Is the account of Noah’s flood accurate? How, the critic wants to know, could the dove have plucked a fresh olive leaf from a tree that, a week earlier (Gen. 8:10), had been totally submerged in water?
Are extraordinary methods for achieving pregnancy, e.g., artificial insemination by a third party donor, ethically permissible? Some contend that “how” a woman achieves pregnancy is not a material issue. The Old Testament case of Tamar is even employed as proof. What does the evidence really show?
The Greek tenses in Revelation chapter 5 reveal important points about the nature of Christ’s death and resurrection.
America is the land of the “free.” But “free” to do what? Anything one wishes, irrespective of the harm to others? This is a probing question that many seem to have forgotten.
Bible critics charge Jesus with an unethical act when he gave permission for some demons to enter a herd of swine. A closer look, however, reveals that the accusation is baseless.
Critics claim that the Gospel records contradict due to the fact that some passages speak of Jesus being in the tomb three days and three nights, while other texts mention only three days. What is the solution to this alleged discrepancy?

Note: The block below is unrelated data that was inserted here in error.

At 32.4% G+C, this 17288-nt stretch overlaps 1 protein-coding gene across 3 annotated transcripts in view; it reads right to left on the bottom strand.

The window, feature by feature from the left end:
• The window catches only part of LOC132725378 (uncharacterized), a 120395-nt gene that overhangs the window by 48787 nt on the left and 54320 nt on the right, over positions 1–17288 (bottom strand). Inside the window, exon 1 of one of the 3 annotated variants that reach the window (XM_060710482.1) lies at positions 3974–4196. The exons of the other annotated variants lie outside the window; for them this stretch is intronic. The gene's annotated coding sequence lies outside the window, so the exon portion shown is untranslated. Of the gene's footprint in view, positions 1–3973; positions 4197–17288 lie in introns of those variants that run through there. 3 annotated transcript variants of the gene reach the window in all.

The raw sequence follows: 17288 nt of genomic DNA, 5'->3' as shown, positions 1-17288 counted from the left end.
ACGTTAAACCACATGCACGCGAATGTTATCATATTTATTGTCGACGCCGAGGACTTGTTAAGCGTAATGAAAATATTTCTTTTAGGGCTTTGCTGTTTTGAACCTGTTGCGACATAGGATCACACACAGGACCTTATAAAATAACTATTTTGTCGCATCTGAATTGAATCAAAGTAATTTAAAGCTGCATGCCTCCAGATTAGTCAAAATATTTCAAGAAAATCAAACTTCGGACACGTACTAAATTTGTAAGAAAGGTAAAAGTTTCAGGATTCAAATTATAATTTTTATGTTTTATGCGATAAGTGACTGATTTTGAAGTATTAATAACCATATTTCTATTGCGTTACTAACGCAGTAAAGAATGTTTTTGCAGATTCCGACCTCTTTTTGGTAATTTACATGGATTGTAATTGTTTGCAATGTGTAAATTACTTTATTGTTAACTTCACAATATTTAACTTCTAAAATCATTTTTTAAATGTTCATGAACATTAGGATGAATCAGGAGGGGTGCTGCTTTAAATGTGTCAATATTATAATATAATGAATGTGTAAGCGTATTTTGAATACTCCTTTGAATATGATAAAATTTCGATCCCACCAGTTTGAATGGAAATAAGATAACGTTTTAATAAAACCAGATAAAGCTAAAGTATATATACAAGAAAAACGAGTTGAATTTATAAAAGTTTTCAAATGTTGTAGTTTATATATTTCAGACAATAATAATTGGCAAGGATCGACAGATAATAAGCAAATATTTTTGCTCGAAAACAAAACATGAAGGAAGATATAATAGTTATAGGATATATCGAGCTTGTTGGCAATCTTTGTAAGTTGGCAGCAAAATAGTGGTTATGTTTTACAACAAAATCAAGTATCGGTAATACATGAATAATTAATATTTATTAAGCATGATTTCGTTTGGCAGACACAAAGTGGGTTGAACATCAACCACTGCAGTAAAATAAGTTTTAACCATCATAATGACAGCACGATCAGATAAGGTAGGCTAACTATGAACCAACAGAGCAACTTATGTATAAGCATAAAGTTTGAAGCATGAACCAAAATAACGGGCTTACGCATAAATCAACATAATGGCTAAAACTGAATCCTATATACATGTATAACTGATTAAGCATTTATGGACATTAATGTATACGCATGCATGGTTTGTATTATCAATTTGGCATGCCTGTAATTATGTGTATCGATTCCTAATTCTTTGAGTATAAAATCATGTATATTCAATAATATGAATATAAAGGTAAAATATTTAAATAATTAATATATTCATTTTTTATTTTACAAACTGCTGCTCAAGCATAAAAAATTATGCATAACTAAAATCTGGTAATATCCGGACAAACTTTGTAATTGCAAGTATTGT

Only the truth gives hope — real hope — and, as the American poet Wallace Rice put it, “hope is the patent medicine for disease, disaster, and sin.” In this article, Jason Jackson surveys several biblical expressions in which the word “hope” appears. These phrases teach us about the Christian’s future.
Racism is an insidious evil that lies at the root of much hate against both man and God.
This brief editorial discusses the rudeness that is characteristic of many internet communications, and calls for a more mannerly deportment.
Lee Strobel became convinced that the evidence for the identity of Jesus as the Son of God is rock solid. His book is the record of his intriguing journey from atheist to believer.